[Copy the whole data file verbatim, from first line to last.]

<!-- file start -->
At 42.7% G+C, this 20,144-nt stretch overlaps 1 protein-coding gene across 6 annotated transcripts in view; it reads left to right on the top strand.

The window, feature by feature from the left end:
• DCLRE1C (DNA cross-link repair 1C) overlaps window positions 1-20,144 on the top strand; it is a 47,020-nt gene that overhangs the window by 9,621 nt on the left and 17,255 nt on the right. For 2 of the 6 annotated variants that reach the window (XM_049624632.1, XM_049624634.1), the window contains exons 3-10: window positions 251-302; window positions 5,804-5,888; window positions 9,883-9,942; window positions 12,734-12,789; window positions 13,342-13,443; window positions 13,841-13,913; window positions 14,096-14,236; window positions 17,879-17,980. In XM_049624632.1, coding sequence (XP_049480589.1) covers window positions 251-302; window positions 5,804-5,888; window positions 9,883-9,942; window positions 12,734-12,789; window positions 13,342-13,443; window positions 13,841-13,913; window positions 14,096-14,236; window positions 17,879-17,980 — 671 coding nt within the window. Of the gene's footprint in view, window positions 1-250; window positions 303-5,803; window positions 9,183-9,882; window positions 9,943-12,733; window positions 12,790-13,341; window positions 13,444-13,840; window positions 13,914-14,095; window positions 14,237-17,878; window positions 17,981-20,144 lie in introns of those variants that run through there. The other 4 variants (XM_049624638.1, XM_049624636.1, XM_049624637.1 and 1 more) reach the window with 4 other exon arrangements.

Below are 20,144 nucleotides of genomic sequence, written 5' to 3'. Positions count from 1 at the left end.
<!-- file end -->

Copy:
At 42.7% G+C, this 20,144-nt stretch overlaps 1 protein-coding gene across 6 annotated transcripts in view; it reads left to right on the top strand.

The window, feature by feature from the left end:
• DCLRE1C (DNA cross-link repair 1C) overlaps window positions 1-20,144 on the top strand; it is a 47,020-nt gene that overhangs the window by 9,621 nt on the left and 17,255 nt on the right. For 2 of the 6 annotated variants that reach the window (XM_049624632.1, XM_049624634.1), the window contains exons 3-10: window positions 251-302; window positions 5,804-5,888; window positions 9,883-9,942; window positions 12,734-12,789; window positions 13,342-13,443; window positions 13,841-13,913; window positions 14,096-14,236; window positions 17,879-17,980. In XM_049624632.1, coding sequence (XP_049480589.1) covers window positions 251-302; window positions 5,804-5,888; window positions 9,883-9,942; window positions 12,734-12,789; window positions 13,342-13,443; window positions 13,841-13,913; window positions 14,096-14,236; window positions 17,879-17,980 — 671 coding nt within the window. Of the gene's footprint in view, window positions 1-250; window positions 303-5,803; window positions 9,183-9,882; window positions 9,943-12,733; window positions 12,790-13,341; window positions 13,444-13,840; window positions 13,914-14,095; window positions 14,237-17,878; window positions 17,981-20,144 lie in introns of those variants that run through there. The other 4 variants (XM_049624638.1, XM_049624636.1, XM_049624637.1 and 1 more) reach the window with 4 other exon arrangements.

Below are 20,144 nucleotides of genomic sequence, written 5' to 3'. Positions count from 1 at the left end.